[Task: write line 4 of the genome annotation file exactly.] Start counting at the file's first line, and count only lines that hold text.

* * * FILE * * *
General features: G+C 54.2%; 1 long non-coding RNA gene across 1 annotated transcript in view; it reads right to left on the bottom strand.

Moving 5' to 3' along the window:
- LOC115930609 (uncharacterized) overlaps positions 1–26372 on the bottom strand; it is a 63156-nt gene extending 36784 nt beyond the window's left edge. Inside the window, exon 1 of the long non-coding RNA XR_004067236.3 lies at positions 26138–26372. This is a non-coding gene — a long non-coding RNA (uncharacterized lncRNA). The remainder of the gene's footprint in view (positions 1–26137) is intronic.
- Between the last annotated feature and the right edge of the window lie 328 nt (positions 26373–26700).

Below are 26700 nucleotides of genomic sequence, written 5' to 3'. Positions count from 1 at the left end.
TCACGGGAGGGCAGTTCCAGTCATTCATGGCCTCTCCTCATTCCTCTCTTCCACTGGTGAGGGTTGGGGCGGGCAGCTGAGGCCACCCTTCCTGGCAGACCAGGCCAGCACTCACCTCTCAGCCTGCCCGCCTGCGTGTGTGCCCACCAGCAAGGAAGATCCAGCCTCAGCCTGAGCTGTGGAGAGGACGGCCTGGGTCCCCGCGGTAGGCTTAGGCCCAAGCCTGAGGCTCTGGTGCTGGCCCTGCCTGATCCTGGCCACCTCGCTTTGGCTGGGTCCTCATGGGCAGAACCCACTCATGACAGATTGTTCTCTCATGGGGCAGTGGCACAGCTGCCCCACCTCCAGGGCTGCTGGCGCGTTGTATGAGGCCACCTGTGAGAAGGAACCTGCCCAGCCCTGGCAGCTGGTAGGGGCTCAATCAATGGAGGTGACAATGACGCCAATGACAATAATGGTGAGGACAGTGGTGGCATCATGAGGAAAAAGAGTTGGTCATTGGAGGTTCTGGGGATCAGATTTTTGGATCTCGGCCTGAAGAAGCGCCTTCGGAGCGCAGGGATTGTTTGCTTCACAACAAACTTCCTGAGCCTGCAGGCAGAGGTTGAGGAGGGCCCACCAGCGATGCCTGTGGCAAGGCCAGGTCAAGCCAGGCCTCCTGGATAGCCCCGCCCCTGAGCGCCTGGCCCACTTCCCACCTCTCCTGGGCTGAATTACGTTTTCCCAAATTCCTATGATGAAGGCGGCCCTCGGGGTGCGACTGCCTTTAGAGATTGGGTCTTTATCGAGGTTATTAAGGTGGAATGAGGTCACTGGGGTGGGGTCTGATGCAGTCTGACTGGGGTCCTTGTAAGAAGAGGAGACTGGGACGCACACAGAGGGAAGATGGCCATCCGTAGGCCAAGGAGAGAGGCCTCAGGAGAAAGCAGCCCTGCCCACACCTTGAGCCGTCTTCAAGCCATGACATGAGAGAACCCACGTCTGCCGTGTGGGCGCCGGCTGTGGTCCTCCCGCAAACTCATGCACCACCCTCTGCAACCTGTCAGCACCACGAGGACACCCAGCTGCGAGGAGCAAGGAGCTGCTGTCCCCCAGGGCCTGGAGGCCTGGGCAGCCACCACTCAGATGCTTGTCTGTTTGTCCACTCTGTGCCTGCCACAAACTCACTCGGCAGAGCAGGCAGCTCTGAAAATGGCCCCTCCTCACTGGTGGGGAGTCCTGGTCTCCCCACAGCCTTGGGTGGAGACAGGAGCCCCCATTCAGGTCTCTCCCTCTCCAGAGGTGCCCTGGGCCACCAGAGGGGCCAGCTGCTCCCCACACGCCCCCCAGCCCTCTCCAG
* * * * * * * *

- Between the last annotated feature and the right edge of the window lie 328 nt (positions 26373–26700).